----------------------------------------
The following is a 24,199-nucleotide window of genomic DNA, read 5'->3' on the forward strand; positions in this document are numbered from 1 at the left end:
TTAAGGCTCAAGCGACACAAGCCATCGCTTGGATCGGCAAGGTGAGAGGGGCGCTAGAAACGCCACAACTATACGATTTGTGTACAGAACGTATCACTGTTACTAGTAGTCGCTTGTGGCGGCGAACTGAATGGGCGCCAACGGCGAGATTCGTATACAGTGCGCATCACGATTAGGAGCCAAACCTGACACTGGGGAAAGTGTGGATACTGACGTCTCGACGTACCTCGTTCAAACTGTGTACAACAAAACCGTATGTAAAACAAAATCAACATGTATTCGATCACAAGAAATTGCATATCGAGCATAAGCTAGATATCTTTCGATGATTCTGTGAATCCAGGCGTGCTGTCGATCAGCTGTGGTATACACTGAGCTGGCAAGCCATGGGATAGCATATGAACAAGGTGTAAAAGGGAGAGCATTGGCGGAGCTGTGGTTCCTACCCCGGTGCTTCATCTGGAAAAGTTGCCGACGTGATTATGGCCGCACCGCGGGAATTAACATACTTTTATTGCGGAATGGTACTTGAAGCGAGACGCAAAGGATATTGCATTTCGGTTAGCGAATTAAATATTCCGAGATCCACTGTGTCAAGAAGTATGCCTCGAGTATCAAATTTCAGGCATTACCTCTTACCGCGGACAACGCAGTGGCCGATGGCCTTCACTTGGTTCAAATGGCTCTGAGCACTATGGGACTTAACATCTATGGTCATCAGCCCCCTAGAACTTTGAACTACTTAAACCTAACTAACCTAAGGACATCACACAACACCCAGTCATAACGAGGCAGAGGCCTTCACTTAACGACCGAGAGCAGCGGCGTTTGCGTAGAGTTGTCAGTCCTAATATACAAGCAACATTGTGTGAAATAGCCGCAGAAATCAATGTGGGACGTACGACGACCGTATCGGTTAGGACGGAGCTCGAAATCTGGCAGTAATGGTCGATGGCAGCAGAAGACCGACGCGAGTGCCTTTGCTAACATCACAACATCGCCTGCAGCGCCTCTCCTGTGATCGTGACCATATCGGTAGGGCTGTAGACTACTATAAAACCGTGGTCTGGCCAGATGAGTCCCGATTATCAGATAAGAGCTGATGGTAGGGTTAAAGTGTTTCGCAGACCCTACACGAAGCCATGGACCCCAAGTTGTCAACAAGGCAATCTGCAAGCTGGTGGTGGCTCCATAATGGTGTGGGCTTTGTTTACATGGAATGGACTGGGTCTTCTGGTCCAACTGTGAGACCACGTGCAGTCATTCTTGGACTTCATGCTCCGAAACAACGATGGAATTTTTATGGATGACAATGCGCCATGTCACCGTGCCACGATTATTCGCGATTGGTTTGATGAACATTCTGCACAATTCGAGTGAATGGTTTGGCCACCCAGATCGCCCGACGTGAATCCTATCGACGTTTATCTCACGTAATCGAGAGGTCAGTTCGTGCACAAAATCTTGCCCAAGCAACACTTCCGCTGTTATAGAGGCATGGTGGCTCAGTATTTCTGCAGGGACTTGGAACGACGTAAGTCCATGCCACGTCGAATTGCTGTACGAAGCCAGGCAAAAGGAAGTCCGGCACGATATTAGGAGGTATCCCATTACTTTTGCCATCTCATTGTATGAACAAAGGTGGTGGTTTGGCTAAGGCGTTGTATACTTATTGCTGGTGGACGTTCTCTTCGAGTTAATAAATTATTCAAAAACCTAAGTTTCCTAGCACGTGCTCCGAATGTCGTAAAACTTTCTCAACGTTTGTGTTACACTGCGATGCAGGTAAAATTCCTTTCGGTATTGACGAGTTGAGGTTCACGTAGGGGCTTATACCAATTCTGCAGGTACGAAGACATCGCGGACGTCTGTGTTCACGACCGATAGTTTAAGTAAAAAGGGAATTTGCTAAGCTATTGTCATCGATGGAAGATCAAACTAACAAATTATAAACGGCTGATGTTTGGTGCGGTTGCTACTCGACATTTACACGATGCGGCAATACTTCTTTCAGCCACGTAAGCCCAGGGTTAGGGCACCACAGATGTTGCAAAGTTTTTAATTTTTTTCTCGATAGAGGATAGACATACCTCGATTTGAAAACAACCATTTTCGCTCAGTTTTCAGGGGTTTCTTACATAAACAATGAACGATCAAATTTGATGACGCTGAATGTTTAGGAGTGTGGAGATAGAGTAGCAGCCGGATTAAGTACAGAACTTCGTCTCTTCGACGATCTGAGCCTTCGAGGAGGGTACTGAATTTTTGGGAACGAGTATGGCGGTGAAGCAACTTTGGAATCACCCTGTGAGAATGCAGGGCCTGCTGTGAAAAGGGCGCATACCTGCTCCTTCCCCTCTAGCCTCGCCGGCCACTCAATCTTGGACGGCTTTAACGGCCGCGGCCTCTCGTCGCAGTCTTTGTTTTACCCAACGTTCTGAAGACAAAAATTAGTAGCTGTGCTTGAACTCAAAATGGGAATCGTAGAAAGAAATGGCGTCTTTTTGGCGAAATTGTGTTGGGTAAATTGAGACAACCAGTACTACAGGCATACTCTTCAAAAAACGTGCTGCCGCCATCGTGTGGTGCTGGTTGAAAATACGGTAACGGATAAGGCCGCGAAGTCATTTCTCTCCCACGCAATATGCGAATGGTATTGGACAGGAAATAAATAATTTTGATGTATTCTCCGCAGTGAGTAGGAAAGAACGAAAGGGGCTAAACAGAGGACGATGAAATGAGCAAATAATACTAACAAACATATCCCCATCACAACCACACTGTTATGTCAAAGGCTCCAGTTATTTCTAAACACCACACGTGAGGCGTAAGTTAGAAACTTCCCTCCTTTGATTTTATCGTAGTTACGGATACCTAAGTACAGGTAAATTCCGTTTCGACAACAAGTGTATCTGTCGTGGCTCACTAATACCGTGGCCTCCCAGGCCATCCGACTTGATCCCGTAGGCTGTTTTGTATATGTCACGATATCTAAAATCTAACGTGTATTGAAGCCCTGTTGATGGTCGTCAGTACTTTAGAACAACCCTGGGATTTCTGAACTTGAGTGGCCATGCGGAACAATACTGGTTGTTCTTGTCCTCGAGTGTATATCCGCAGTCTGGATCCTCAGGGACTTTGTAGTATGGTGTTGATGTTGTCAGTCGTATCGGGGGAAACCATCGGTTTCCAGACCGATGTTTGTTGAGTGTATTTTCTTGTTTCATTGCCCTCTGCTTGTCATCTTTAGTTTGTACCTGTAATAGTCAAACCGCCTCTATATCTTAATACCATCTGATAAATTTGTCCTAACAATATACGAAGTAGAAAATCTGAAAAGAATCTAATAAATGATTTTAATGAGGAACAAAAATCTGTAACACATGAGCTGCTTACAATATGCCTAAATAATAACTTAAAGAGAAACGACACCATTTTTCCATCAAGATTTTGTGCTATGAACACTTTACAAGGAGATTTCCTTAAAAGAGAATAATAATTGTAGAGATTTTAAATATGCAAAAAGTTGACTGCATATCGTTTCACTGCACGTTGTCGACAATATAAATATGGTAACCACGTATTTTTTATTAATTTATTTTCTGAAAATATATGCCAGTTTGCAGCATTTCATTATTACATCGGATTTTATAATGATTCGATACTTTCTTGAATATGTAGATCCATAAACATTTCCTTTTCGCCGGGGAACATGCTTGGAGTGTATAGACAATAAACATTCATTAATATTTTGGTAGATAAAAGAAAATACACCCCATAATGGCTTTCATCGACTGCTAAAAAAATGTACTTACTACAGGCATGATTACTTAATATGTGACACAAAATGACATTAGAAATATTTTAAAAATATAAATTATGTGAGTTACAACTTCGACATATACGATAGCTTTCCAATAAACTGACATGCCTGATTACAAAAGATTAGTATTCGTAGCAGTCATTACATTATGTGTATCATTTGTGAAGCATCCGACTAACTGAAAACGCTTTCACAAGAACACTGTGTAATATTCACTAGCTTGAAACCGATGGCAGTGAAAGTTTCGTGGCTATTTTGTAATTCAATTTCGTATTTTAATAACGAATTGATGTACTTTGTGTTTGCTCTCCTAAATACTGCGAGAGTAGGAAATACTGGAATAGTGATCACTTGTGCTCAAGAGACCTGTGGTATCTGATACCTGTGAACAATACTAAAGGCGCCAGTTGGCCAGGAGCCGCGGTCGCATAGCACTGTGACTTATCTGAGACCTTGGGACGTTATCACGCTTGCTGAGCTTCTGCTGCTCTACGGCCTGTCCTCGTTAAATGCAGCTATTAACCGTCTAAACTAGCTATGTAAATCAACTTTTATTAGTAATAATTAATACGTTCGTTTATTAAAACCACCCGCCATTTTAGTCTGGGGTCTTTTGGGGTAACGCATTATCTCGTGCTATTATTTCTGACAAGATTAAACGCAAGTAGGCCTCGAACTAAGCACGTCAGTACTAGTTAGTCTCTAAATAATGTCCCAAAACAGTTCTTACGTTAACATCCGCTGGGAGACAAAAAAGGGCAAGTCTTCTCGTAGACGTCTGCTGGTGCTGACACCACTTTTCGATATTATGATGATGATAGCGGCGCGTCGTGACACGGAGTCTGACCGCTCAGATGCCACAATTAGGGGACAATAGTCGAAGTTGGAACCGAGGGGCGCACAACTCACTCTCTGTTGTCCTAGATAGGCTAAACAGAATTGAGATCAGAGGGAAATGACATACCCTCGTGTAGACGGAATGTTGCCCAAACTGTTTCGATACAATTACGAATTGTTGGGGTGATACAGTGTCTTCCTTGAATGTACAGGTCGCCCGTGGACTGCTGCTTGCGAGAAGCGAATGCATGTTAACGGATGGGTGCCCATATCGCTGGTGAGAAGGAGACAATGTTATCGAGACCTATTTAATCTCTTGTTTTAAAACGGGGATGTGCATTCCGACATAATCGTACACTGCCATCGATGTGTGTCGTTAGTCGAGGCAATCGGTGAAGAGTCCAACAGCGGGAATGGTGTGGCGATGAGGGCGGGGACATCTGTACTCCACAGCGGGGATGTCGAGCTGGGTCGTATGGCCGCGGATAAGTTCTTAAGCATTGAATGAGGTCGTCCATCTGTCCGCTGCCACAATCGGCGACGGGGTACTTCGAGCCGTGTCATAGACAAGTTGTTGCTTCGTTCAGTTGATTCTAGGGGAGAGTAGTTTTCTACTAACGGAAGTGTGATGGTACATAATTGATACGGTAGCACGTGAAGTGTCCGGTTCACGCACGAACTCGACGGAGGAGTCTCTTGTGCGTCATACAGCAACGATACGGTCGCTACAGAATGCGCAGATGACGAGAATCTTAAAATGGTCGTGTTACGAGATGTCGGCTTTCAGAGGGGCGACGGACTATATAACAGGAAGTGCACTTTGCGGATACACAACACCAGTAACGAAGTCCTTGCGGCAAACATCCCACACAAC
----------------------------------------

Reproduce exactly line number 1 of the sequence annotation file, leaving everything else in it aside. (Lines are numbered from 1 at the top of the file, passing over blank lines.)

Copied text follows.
The following is a 24,199-nucleotide window of genomic DNA, read 5'->3' on the forward strand; positions in this document are numbered from 1 at the left end: